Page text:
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9 Foods to Avoid if You’re Diagnosed With Hypothyroidism

Hypothyroidism can be a tricky condition to manage, and what you eat can interfere with your treatment. Some nutrients heavily influence the function of the thyroid gland, and certain foods can inhibit your body’s ability to absorb the replacement hormones you may take as part of your thyroid treatment.

Having a thyroid condition is no picnic, but you’re not alone with this health issue. According to the American Thyroid Association, more than 12 per cent of the population may end up dealing with a thyroid condition at some point in their lives. And thyroid issues can be sneaky: Of the nearly 20 million Americans living with the disease, as many as 60 per cent don’t even realize they have it.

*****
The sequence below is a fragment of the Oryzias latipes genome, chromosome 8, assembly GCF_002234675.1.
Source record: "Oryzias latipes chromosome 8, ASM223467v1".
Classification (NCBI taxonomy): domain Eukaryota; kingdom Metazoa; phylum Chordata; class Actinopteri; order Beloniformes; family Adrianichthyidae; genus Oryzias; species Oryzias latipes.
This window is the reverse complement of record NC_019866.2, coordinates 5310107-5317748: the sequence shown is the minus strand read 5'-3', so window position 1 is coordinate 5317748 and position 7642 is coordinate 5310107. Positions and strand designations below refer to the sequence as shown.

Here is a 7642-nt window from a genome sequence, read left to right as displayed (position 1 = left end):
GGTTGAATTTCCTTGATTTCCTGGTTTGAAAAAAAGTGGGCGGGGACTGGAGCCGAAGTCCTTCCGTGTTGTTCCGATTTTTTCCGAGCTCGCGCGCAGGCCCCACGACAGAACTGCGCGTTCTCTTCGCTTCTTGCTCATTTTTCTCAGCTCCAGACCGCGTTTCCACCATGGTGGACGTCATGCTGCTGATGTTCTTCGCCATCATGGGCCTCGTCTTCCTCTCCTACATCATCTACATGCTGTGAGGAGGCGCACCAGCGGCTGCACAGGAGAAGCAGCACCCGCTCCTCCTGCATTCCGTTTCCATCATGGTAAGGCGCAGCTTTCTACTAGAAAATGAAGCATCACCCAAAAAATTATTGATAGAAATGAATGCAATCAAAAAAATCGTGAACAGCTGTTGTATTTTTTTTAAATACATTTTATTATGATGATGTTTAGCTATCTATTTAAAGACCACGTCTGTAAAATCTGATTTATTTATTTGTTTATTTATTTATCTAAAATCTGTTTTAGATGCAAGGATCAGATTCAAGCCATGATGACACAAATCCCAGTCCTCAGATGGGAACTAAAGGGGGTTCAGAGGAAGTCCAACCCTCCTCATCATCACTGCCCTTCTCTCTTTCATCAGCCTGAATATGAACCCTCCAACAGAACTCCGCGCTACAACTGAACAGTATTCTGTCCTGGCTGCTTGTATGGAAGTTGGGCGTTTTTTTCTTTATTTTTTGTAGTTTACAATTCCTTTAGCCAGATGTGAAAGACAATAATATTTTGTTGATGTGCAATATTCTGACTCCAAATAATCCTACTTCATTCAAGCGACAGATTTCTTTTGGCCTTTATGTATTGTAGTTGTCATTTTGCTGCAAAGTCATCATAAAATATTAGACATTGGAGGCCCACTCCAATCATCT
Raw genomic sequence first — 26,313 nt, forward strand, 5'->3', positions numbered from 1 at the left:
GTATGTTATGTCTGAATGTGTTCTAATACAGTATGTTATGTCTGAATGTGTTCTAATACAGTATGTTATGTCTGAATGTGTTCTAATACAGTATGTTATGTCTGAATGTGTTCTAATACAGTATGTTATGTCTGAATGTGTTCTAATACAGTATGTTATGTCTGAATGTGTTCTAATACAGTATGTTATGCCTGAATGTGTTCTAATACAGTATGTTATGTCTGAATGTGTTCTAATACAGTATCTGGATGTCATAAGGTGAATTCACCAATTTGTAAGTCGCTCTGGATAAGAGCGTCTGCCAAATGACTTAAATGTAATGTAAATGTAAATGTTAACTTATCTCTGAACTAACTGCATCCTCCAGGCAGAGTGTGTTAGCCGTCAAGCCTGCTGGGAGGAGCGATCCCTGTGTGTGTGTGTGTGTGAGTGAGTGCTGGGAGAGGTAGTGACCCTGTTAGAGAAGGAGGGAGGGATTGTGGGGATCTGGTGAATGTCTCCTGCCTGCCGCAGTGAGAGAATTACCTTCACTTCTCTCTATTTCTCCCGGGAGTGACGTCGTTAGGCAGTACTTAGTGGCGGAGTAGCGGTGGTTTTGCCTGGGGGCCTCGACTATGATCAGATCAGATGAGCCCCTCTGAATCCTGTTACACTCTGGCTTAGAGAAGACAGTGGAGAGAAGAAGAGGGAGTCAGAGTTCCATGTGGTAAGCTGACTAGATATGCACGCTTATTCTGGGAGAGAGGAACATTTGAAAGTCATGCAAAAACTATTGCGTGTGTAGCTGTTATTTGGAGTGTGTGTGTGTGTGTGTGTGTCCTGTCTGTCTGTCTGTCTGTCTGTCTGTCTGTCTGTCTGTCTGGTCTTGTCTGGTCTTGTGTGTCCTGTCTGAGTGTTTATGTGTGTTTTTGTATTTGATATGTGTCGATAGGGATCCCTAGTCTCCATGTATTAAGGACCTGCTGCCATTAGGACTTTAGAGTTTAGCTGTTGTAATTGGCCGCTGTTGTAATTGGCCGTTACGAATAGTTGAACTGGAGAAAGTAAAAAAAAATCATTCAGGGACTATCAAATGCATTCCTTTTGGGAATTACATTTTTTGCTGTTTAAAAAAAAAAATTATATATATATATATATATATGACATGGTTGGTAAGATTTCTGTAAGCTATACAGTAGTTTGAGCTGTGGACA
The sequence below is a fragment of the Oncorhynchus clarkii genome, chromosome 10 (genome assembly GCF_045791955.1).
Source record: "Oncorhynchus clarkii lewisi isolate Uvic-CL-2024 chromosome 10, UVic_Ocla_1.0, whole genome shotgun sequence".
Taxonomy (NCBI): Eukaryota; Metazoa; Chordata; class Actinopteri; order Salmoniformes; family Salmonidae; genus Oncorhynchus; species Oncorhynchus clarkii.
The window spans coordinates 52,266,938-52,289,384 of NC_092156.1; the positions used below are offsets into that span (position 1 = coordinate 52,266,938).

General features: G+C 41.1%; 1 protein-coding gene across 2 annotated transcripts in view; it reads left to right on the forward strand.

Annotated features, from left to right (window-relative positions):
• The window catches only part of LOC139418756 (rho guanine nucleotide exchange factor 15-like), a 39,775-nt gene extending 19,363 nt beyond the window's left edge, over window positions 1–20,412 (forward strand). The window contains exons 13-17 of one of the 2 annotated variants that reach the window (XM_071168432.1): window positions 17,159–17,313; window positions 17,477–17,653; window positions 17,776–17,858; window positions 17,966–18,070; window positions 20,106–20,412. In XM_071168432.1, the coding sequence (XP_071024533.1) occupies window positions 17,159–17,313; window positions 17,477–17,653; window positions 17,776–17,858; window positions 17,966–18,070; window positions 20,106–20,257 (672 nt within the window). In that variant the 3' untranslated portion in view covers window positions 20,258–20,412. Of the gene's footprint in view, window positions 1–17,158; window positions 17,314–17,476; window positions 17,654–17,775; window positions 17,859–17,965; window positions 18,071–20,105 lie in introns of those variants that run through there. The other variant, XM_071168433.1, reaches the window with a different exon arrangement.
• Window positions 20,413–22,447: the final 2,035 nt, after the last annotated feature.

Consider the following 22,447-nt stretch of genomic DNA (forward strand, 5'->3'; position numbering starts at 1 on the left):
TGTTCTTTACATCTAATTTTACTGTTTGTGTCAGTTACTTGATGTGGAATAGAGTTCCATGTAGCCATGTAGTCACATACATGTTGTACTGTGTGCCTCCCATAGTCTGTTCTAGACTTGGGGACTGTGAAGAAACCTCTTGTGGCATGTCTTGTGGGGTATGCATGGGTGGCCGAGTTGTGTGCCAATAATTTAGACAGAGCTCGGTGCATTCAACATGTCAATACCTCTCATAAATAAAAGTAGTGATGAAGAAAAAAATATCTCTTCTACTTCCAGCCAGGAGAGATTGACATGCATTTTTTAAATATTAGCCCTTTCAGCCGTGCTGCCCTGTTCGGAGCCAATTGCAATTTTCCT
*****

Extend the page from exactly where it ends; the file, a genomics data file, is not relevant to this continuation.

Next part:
As with many health conditions, some factors are out of your control, including your family history and the environment around you. But diet also plays a prominent role — and since you’re the one in charge of your plate, you can decide which thyroid-friendly foods to choose.

Some items on this list may strike you as odd, like fibre and coffee, because they’re considered ‘healthy’ or ‘safe’ picks for many other diets. You can still enjoy these foods groups, but moderating your intake is a good idea when managing hypothyroidism.

But many of the others to watch out for already falling into the no-no category as part of an intelligent diet, so skipping them, or at least cutting way back, is a no-brainer. These include fried fast-food meals, salty processed foods, sugary treats, pastry, cake, cookies, ice cream, and excessive alcohol.

So while there’s no such thing as a “hypothyroidism diet” that will make you well, eating smart can help you feel better despite the condition. Here are nine foods to limit or avoid as you manage hypothyroidism:

1. Foods With Soy, Including Edamame, Tofu, and Miso